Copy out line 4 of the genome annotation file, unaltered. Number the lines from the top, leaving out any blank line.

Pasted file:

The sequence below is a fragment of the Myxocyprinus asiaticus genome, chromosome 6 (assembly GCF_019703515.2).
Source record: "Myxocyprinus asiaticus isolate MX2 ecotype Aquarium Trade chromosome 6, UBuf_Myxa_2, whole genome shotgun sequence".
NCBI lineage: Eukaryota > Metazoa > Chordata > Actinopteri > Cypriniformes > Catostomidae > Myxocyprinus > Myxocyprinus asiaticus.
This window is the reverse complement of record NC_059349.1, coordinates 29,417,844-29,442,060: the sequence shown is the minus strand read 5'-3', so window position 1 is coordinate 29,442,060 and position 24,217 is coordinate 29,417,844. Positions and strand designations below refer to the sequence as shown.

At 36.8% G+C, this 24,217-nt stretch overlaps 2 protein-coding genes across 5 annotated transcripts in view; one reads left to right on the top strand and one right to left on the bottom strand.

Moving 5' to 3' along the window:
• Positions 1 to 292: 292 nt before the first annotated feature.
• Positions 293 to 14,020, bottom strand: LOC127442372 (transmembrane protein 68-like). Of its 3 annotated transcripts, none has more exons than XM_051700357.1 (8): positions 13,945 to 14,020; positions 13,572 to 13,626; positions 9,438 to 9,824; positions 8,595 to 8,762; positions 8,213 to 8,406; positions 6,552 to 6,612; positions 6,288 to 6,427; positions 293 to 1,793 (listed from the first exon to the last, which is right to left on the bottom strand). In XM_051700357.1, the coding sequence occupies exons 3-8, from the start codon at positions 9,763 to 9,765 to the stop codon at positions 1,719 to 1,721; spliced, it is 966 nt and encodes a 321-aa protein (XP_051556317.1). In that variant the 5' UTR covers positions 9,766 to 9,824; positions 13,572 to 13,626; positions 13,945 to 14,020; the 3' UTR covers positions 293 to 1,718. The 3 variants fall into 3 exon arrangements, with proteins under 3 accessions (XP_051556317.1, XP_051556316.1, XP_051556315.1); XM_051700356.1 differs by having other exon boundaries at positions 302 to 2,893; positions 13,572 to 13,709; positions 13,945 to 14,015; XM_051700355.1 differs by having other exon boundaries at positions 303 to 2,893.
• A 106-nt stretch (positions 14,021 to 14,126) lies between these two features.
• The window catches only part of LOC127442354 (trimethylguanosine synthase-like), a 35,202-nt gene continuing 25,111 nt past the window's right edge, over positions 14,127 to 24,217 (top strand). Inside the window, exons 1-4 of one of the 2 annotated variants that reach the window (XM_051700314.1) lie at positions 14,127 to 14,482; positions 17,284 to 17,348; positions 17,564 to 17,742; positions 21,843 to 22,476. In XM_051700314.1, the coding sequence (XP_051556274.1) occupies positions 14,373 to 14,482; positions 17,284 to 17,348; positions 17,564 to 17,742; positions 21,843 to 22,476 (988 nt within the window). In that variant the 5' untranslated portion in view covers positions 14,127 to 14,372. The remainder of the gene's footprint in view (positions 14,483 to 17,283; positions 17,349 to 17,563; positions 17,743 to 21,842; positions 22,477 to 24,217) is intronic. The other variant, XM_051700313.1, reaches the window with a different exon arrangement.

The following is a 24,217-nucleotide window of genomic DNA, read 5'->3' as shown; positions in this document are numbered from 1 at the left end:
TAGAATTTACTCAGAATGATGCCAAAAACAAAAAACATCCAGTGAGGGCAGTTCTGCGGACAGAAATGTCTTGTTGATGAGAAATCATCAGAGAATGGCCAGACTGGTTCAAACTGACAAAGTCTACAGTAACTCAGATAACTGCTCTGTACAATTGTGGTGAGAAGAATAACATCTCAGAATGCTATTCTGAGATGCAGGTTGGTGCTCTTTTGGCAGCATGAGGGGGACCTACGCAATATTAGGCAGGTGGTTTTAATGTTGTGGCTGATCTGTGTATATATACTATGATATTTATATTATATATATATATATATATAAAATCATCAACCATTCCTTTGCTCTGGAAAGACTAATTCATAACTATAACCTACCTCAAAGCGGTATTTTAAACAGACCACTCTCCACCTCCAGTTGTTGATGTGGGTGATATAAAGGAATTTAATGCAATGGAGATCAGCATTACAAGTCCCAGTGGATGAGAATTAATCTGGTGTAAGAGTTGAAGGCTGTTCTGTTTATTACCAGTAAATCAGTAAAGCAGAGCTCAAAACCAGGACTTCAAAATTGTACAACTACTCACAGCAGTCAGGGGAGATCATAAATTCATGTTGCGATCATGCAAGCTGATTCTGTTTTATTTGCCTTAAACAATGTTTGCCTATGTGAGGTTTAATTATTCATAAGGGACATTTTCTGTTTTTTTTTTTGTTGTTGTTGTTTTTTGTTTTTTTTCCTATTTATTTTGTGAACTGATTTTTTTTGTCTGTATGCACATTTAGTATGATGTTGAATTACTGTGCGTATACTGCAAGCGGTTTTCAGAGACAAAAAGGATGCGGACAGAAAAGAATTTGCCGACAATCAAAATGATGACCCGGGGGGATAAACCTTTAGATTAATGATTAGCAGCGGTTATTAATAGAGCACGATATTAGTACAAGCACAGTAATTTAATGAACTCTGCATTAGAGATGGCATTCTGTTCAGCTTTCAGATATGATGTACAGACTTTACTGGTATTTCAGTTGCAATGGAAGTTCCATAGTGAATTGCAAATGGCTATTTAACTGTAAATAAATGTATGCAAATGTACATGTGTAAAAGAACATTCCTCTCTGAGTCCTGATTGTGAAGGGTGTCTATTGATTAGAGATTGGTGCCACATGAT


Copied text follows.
This window is the reverse complement of record NC_059349.1, coordinates 29,417,844-29,442,060: the sequence shown is the minus strand read 5'-3', so window position 1 is coordinate 29,442,060 and position 24,217 is coordinate 29,417,844. Positions and strand designations below refer to the sequence as shown.